Jamie Kennedy's favorite movie review site
Home Reviews  Articles  Release Dates Coming Soon  DVD  Top 20s Criticwatch  Search
Public Forums  Festival Coverage  Contests About 

Latest Reviews

Night of the Living Dead (1968) by Rob Gonsalves

Neomanila by Jay Seaver

First Man by Peter Sobczynski

Bad Times At The El Royale by Peter Sobczynski

Being Natural by Jay Seaver

Suspiria (1978) by Rob Gonsalves

Monsters and Men by Jay Seaver

Project Gutenberg by Jay Seaver

Hello, Mrs. Money by Jay Seaver

Heavy Trip by Jay Seaver

Old Man & the Gun, The by Peter Sobczynski

Venom (2018) by Peter Sobczynski

Relaxer by Jay Seaver

Simple Favor, A by Jay Seaver

Fat Buddies by Jay Seaver

Solo: A Star Wars Story by Rob Gonsalves

Star is Born, A (2018) by Peter Sobczynski

Golden Job by Jay Seaver

Cold Skin by Jay Seaver

Colette by Peter Sobczynski

subscribe to this feed

SXSW '09 Interview: "Lesbian Vampire Killers" Director Phil Claydon

by William Goss

The "Lesbian Vampire Killers" Pitch: "Not content to bank on the power of a salacious title, director Phil Claydon's LESBIAN VAMPIRE KILLERS packs as much of a punch as the name implies. Matthew Horne and James Corden, the comedy duo behind the award-winning BBC comedy series GAVIN AND STACEY, are two hapless losers whose idyllic country holiday is shattered by the arrival of an army of thirsty lesbian vampires. James Corden owns the film with a non-stop barrage of rapid-fire tom-foolery and Paul McGann (the 'I' of WITHNAIL AND I) chews every inch of scenery as the vicar with a hearse heavy with undead-slaying devices. With heaping helpings of gratuitous skin, violence and onscreen beer consumption, LESBIAN VAMPIRE KILLERS seems tailor made for a witching hour debut at the Alamo Drafthouse."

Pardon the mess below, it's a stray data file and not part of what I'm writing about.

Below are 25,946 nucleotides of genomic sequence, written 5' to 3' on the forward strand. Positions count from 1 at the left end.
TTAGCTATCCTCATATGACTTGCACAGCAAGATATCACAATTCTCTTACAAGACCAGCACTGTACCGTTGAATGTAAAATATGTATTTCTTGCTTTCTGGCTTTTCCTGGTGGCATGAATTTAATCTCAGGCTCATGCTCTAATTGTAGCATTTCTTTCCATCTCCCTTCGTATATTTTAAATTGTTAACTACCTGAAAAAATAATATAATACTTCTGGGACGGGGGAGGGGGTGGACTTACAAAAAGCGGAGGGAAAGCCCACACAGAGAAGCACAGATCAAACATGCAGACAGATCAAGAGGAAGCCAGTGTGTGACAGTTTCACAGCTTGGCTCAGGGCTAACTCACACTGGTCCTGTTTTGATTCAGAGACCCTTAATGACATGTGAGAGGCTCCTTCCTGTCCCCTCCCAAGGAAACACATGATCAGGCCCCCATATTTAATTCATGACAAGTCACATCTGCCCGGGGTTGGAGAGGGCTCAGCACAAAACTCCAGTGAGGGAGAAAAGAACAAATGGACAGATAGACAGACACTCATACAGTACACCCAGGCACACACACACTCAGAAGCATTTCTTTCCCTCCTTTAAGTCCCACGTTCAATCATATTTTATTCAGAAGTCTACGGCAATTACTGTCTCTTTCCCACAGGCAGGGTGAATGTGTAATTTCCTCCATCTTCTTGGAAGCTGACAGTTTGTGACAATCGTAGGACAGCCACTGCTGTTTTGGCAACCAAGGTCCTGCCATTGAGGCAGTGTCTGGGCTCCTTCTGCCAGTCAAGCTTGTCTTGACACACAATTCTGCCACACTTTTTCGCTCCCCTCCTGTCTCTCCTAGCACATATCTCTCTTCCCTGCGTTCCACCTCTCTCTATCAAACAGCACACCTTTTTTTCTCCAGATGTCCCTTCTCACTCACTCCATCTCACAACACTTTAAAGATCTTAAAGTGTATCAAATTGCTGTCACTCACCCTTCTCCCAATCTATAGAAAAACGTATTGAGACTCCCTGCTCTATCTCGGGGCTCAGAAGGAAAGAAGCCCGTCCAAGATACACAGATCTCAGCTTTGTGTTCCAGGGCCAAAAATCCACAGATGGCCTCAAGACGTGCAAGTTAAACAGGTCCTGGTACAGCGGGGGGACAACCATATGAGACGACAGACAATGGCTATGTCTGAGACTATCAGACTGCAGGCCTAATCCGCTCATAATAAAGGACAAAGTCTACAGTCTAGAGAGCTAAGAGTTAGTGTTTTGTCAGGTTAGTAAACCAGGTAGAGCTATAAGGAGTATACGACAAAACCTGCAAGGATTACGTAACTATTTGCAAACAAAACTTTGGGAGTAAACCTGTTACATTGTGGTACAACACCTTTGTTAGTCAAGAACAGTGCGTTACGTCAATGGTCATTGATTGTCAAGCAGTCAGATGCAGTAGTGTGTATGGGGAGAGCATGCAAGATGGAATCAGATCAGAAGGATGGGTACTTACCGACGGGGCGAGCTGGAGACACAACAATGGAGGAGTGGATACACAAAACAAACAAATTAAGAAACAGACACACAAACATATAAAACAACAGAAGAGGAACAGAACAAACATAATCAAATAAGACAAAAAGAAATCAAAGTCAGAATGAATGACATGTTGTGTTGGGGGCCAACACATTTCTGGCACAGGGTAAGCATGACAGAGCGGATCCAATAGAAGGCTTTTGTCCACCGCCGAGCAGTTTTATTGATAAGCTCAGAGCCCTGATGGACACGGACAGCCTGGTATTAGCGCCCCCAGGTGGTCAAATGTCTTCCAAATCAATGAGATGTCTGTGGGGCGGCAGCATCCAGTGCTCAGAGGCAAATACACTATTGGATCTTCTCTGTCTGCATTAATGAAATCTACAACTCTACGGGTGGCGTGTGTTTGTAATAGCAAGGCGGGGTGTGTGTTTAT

Is this your first trip to SXSW? Got any other film festival experience?
First film at SXSW. Best festivals so far: Brussels Fantasy Festival is insane, loads of fun, and the Frightfest UK is run by great people, supported by great fans.

Back when you were a little kid, and you were asked that inevitable question, your answer would always be "When I grow up, I want to be a..." what?

Not including your backyard and your dad's Handycam, how did you get your real "start" in filmmaking?
Blagged my way into Film School. Made a short film that caught the eye of David Ball who produced Day of the Dead and Creepshow. He offered me my first feature film, ALONE, aged 24.

Do you feel any differently about your film now that you know it's on "the festival circuit?"
I am more excited that it is on 'the festival circuit'.

Of all the Muppets, which one do you most relate to?

During production, did you ever find yourself thinking ahead to film festivals, paying customers, good & bad reviews, etc?
The shoot was too relentless to think further ahead than your next shot; first and foremost, you have to make the movie you want to make before anything else.

How did this film get rolling at the beginning? Give us a brief history from writing to production to post to just last night.
It was written 5 years ago, supposed to made as a micro budget movie. The script gained a lot interest and became a bigger budget movie. There was one false start with the wrong producers and financiers attached, luckily in that process we got our star James Corden attached. Suddenly his TV show Gavin & Stacey became huge winning BAFTAS. I went in to Momentum Pictures November 2007, pitched the movie with storyboards, visuals, they liked it decided to go with it. After a load of legals got Green Light March 2008. Shot for 32 days May/June 2008 with a great cast and some lovely Lesbian Vampires. Dived in the cutting room with editor James Herbert, we had a blast, 260 VFX shots, one scoring session with Royal Philharmonic Orchestra and licensing Showaddywaddy's Under the Moon of Love later we delivered the film mid November 2008. 7th March last night it screened for the first time in front of the paying Frightfest audience and in 2 weeks it hits the big screen in the UK